EXCLUSIVE: It escaped almost everybody’s notice that Colony Capital’s Tom Barrack and his buddy and business associate Rob Lowe attended the November 14th premiere of Twilight Saga: Breaking Dawn Part 1. There appeared no reason for the pair to be there: they had no stake in the film, and they are not teenage girls. They did pose on the Red Carpet for a photo with Summit co-chairmen Rob Friedman and Patrick Wachsberger (see right). And they did have a very good reason to be there, Deadline has learned. Because Santa Monica-based Colony Capital is exploring a deal in which Barrack would take a large equity stake in Summit Entertainment.
Until now, the only potential marriage partner poised for Summit has been Lionsgate, with the two companies engaged in a long and public flirtation to merge. We are told that Colony Capital is not proposing a merger. Instead, Summit would be a friendly takeover target, with the braintrust continuing to run the show, and Summit investors cashing out. There are two ways to proceed being mulled by Colony Capital right now. Barrack is a key owner of Miramax, and in one scenario, Barrack would meld the assets of Summit with a Miramax library. The other scenario has Colony Capital setting up a different company to take a large equity stake in Summit and leave it as a freestanding mini-studio. Barrack and Lowe (yes, Lowe is very much part of this and his …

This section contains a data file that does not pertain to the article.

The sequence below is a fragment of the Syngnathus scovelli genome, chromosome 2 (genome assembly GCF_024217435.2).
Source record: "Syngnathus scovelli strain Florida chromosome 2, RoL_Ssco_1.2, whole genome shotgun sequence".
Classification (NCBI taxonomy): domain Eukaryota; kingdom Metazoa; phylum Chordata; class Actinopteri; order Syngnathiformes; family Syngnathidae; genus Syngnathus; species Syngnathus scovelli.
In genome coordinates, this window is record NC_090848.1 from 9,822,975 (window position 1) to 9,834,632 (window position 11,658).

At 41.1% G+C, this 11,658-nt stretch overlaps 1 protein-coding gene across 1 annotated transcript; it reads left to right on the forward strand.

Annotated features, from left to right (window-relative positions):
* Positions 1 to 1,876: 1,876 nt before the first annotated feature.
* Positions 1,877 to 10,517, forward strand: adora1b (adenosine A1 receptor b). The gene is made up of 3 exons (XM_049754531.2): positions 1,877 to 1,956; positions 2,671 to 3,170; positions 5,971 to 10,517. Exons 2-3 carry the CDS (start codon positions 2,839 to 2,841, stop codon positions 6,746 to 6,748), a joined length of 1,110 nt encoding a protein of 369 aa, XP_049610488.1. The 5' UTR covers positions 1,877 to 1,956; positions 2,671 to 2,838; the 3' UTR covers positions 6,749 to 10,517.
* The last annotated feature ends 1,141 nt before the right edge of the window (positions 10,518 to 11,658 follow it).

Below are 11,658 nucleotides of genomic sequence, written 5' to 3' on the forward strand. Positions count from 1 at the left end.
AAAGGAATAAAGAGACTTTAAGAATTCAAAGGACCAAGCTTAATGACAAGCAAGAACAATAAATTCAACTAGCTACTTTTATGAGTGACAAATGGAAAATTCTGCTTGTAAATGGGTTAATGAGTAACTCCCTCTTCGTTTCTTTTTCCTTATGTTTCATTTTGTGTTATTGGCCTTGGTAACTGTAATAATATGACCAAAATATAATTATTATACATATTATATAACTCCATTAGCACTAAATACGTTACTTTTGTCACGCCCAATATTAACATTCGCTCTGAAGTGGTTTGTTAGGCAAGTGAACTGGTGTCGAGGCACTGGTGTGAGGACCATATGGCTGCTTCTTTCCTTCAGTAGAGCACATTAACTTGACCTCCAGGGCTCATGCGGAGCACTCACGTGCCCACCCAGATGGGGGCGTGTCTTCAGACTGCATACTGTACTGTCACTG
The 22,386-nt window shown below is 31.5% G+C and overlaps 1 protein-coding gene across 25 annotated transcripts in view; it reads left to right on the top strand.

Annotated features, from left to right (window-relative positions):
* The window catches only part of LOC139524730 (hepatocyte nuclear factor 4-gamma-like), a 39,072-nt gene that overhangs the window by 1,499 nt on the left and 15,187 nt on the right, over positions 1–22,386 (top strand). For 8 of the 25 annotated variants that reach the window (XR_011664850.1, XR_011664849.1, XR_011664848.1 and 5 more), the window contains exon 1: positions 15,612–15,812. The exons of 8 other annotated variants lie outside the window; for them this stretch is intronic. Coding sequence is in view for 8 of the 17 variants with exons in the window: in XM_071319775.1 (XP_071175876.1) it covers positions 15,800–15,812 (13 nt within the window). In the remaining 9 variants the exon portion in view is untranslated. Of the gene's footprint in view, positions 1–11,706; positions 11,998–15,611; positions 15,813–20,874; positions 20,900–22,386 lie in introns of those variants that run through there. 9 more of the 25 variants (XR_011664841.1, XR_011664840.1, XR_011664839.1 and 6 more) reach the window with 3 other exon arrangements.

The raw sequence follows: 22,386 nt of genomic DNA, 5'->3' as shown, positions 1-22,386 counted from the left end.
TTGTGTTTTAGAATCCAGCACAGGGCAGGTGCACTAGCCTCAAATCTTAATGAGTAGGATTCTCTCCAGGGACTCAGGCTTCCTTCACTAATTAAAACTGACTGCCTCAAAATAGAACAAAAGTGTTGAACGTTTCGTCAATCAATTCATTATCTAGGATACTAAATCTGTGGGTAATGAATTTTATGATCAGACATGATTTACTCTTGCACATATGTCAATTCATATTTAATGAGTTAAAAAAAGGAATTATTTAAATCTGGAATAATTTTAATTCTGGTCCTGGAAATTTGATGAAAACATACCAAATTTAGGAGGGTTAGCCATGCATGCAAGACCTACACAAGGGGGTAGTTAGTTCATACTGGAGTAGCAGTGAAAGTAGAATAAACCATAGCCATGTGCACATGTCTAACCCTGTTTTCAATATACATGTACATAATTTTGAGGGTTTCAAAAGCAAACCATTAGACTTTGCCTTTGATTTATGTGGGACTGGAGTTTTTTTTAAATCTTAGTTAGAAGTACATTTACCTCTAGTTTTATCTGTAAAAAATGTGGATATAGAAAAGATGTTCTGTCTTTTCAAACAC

EXCLUSIVE: Summit Entertainment has set Scott Speer to direct the fourth installment of the Step Up franchise. Like the last one, Step Up 4 will be done in 3D. The new film will be set in the backdrop of Miami. Speer is replacing Wade Robson, who dropped out for personal reasons that would have kept him from making the planned summer start date. The script’s being written by Jenny Mayer and produced by Offspring Entertainment’s Jennifer Gibgot and Adam Shankman, along with Summit’s Patrick Wachsberger and Erik Feig. Jon Chu, who directed the last two Step Up installments, will be exec producer. Speer is a music video/commercials director who has helmed vids for Jordin Sparks, Will.I.Am, Jason Derulo and Orianthi Lacey, and he also collaborated with Chu on the TV episodes The LXD: The Legion of Extraordinary Dancers. He’s repped by WME and Principato Young.